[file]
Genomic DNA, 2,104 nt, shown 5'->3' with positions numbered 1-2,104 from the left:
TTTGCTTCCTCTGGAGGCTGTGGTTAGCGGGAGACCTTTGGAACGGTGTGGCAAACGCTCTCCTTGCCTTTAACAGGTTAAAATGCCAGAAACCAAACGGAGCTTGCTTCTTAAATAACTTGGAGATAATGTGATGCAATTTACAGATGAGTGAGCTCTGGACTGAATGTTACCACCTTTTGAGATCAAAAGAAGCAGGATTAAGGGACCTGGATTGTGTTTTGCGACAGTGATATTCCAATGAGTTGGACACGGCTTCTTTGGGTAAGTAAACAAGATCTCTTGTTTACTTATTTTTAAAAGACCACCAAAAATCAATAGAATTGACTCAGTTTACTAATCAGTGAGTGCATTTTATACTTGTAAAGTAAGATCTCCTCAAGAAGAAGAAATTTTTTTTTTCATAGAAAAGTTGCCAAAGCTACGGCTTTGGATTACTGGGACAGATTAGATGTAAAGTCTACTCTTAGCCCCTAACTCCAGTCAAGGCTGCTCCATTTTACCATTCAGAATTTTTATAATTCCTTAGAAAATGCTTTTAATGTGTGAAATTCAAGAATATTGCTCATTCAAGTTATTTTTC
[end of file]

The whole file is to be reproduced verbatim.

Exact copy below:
Genomic DNA, 2,104 nt, shown 5'->3' with positions numbered 1-2,104 from the left:
TTTGCTTCCTCTGGAGGCTGTGGTTAGCGGGAGACCTTTGGAACGGTGTGGCAAACGCTCTCCTTGCCTTTAACAGGTTAAAATGCCAGAAACCAAACGGAGCTTGCTTCTTAAATAACTTGGAGATAATGTGATGCAATTTACAGATGAGTGAGCTCTGGACTGAATGTTACCACCTTTTGAGATCAAAAGAAGCAGGATTAAGGGACCTGGATTGTGTTTTGCGACAGTGATATTCCAATGAGTTGGACACGGCTTCTTTGGGTAAGTAAACAAGATCTCTTGTTTACTTATTTTTAAAAGACCACCAAAAATCAATAGAATTGACTCAGTTTACTAATCAGTGAGTGCATTTTATACTTGTAAAGTAAGATCTCCTCAAGAAGAAGAAATTTTTTTTTTCATAGAAAAGTTGCCAAAGCTACGGCTTTGGATTACTGGGACAGATTAGATGTAAAGTCTACTCTTAGCCCCTAACTCCAGTCAAGGCTGCTCCATTTTACCATTCAGAATTTTTATAATTCCTTAGAAAATGCTTTTAATGTGTGAAATTCAAGAATATTGCTCATTCAAGTTATTTTTC